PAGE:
Feds open consultations on plastic registration to eventually track waste

A federal plastics registry is on the way, which would require companies to track and report on their plastic production, and average Canadians are invited to weigh in.

Environment and Climate Change Canada has launched a consultation to allow local governments, businesses, experts, plastics manufacturers and any interested Canadians to share their opinions on the creation of the federal register.

He consultation open December 30 and will remain open until February 13.

“Canadians are demanding action to address the plastic pollution and waste crisis, and the federal government will continue to act,” said Steven Guilbeault, Minister of Environment and Climate Change. he said in a press release.

“The Federal Plastics Registry is an important tool that will help track and manage plastics across the economy. It will help provinces and territories hold producers accountable for their end-of-life plastic waste and help Canada move forward.” towards a circular economy for plastics”.

The idea behind the registry is to hold companies accountable as Canada moves toward its goal of minimizing plastic pollution, and also provide actionable data on the amount and type of plastic moving through the Canadian market.

Producers will need to report each year on how much plastic they create, as well as how it moves through the economy to get an idea of ​​its useful life, including whether or not it is recycled or simply ends up in landfills.

According to the release, Canadians threw away 4.4 million tonnes of plastic waste in 2019, and only nine per cent is recycled.

According to Environmental Defense and the Canadian Environmental Law Association, more than 90 per cent of plastic waste in Canada ends up in landfills, incinerators or directly into the natural environment. Landfills account for 23 per cent of Canada’s methane emissions.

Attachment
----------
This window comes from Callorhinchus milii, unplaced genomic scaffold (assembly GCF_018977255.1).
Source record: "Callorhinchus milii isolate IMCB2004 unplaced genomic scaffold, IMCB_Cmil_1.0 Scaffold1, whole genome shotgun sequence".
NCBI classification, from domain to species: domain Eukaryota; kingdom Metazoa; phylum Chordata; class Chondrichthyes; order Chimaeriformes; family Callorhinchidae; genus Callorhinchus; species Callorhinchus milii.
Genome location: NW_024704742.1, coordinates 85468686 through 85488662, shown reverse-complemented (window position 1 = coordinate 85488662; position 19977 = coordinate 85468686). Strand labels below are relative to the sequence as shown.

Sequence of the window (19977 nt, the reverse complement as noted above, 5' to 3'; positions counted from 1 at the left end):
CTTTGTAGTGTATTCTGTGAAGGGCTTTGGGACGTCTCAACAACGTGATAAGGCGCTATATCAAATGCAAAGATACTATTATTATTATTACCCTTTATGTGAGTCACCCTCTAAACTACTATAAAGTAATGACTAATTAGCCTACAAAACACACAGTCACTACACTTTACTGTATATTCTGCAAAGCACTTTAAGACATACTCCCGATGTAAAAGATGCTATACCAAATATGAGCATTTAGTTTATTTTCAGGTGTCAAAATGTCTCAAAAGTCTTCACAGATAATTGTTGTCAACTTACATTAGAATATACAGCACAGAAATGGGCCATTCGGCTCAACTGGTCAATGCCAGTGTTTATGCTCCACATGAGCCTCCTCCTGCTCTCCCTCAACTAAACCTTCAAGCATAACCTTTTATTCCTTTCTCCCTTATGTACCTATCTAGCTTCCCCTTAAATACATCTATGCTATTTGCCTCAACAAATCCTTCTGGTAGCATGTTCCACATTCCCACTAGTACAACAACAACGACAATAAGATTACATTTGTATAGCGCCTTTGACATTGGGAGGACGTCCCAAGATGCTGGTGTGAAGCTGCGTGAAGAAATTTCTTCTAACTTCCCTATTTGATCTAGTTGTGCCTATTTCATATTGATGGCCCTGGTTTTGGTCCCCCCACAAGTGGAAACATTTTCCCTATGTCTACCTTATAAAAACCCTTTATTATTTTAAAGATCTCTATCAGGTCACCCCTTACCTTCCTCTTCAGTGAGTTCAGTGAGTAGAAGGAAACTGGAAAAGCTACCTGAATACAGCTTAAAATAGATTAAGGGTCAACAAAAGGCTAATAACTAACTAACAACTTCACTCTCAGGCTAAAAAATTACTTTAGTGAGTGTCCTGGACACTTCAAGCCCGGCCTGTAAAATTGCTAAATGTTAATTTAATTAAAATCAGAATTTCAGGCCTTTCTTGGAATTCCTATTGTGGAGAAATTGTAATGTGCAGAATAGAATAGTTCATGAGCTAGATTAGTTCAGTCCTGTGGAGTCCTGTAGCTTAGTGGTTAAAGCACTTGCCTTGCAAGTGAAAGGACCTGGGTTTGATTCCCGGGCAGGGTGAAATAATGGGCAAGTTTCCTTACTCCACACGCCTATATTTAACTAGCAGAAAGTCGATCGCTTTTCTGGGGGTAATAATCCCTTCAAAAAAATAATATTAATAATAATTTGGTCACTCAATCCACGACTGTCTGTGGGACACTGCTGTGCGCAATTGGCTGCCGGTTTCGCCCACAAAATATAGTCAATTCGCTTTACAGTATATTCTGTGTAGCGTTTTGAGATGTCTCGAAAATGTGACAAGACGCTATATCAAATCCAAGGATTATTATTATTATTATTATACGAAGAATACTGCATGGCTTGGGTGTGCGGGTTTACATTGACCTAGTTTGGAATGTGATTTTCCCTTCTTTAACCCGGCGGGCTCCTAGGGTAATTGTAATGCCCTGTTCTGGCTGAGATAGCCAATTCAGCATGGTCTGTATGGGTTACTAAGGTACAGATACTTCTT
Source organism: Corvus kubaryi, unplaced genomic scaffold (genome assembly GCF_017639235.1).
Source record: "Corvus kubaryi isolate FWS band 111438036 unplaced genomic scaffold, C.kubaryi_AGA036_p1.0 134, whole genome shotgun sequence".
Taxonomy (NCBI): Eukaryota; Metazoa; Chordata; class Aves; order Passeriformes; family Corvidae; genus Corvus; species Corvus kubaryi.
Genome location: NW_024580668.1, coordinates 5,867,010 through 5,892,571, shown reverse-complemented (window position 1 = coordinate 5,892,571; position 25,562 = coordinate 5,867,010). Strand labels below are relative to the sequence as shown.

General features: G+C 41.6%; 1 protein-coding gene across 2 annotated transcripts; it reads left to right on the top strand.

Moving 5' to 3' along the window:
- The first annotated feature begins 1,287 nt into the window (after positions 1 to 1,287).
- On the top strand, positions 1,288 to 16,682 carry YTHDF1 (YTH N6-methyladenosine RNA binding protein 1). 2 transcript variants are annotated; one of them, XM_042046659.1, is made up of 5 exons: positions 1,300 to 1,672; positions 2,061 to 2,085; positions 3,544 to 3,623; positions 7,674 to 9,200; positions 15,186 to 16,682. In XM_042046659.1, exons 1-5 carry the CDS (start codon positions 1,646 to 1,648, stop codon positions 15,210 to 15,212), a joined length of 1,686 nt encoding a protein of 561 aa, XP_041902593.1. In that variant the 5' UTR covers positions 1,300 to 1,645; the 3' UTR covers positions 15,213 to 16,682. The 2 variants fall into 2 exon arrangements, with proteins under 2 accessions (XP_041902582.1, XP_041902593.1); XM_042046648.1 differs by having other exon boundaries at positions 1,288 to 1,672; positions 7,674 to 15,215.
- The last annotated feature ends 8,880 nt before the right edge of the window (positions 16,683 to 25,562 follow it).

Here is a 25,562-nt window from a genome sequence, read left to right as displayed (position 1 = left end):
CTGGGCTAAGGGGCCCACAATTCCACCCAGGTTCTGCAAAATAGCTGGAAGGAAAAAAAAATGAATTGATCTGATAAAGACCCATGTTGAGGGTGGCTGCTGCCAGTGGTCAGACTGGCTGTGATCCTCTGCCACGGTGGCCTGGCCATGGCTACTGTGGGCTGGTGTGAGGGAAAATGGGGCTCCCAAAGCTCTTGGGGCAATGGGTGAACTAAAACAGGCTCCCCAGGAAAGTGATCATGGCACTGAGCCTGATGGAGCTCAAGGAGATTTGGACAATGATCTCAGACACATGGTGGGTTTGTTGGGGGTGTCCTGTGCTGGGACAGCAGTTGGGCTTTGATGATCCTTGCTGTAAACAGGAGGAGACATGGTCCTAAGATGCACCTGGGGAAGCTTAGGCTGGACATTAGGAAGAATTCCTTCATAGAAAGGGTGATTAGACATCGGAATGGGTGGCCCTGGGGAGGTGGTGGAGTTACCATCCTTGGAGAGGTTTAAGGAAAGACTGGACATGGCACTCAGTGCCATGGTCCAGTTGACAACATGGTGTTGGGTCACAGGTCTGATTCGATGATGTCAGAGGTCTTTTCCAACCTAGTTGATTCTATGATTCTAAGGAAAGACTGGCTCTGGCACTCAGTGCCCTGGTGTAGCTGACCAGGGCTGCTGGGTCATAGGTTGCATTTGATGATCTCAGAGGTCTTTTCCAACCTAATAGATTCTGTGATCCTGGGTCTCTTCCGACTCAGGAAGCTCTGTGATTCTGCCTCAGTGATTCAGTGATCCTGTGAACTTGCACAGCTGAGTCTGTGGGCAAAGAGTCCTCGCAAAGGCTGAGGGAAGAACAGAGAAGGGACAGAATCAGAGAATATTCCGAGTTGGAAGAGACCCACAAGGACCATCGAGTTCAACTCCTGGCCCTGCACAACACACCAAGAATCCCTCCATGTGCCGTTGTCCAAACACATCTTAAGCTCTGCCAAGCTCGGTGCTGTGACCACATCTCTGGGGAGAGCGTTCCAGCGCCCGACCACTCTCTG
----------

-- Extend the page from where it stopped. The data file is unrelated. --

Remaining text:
Research has shown that plastic has a huge impact on the environment, both as a difficult-to-decompose product and through its production, the process of which can introduce harmful chemicals into the environment.

Canada aims to achieve zero plastic waste by 2030. As part of this pursuit, the government has banned single-use plastic items with the first phase coming into effect in December 2022.

A Federal Court ruling recently challenged Ottawa’s categorization of all “items made from plastic” as toxic, deciding that the federal government was overreaching by including all plastic. The ruling does not undo the ban on the manufacture and import of stir sticks, grocery bags, cutlery, takeout containers and rings for six-pack drinks, but it could cause problems with the government’s plan to properly regulate plastic.

The federal government has said it will appeal the ruling.

The plastics registry is not an extension of the single-use ban, but rather a separate tool to get a better idea of ​​where plastic waste is most egregious in Canada, although single-use plastics are listed as a category that The sectors must report. for the record.

The federal plastics registry has been in the works for some time: a consultation document was published in July 2022, followed by a white paper in April 2023 outlining how the registry could work. The public was previously invited to comment following the publication of the white paper.

The registry will be developed in phases, with some sectors, such as packaging and electrical equipment, required to report on their plastic production before others, such as agriculture and textiles.

Currently, the first phase of reporting will not begin until June 2025.

The registry will first collect information on plastics traded, followed by plastics collected for diversion, plastics that are reused, remanufactured or repaired, and those that are recycled and recovered for energy.

According to the January release, the registry would also make this information accessible to Canadians and businesses through a publicly accessible platform.


With files from CTVNews.ca writer Megan DeLaire

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